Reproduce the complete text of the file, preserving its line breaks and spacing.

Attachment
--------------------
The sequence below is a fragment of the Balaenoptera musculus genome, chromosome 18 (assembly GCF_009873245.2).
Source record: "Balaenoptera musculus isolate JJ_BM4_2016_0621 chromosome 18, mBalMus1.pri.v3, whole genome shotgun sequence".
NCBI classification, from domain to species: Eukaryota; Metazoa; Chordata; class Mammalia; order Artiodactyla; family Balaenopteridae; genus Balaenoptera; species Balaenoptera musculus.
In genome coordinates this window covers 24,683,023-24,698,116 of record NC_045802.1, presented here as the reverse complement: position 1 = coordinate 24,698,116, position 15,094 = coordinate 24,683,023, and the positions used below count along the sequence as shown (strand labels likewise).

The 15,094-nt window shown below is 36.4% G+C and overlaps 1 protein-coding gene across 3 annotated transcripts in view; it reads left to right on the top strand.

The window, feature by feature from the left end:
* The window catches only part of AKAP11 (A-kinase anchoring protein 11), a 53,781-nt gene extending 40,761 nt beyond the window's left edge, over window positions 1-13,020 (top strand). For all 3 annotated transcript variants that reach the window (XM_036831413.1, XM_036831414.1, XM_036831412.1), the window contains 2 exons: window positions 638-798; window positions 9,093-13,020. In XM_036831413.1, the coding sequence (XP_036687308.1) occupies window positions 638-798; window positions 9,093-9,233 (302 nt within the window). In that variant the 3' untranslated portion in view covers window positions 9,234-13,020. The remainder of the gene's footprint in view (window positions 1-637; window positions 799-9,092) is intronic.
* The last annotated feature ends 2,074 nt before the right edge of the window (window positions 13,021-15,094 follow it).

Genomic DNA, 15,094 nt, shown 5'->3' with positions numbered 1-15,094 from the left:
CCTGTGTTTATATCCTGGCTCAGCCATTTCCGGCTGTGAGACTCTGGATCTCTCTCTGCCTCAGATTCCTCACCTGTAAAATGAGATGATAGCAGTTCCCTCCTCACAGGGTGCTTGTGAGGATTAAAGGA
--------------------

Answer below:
The sequence below is a fragment of the Balaenoptera musculus genome, chromosome 18 (assembly GCF_009873245.2).
Source record: "Balaenoptera musculus isolate JJ_BM4_2016_0621 chromosome 18, mBalMus1.pri.v3, whole genome shotgun sequence".
NCBI classification, from domain to species: Eukaryota; Metazoa; Chordata; class Mammalia; order Artiodactyla; family Balaenopteridae; genus Balaenoptera; species Balaenoptera musculus.
In genome coordinates this window covers 24,683,023-24,698,116 of record NC_045802.1, presented here as the reverse complement: position 1 = coordinate 24,698,116, position 15,094 = coordinate 24,683,023, and the positions used below count along the sequence as shown (strand labels likewise).

The 15,094-nt window shown below is 36.4% G+C and overlaps 1 protein-coding gene across 3 annotated transcripts in view; it reads left to right on the top strand.

The window, feature by feature from the left end:
* The window catches only part of AKAP11 (A-kinase anchoring protein 11), a 53,781-nt gene extending 40,761 nt beyond the window's left edge, over window positions 1-13,020 (top strand). For all 3 annotated transcript variants that reach the window (XM_036831413.1, XM_036831414.1, XM_036831412.1), the window contains 2 exons: window positions 638-798; window positions 9,093-13,020. In XM_036831413.1, the coding sequence (XP_036687308.1) occupies window positions 638-798; window positions 9,093-9,233 (302 nt within the window). In that variant the 3' untranslated portion in view covers window positions 9,234-13,020. The remainder of the gene's footprint in view (window positions 1-637; window positions 799-9,092) is intronic.
* The last annotated feature ends 2,074 nt before the right edge of the window (window positions 13,021-15,094 follow it).

Genomic DNA, 15,094 nt, shown 5'->3' with positions numbered 1-15,094 from the left:
CCTGTGTTTATATCCTGGCTCAGCCATTTCCGGCTGTGAGACTCTGGATCTCTCTCTGCCTCAGATTCCTCACCTGTAAAATGAGATGATAGCAGTTCCCTCCTCACAGGGTGCTTGTGAGGATTAAAGGA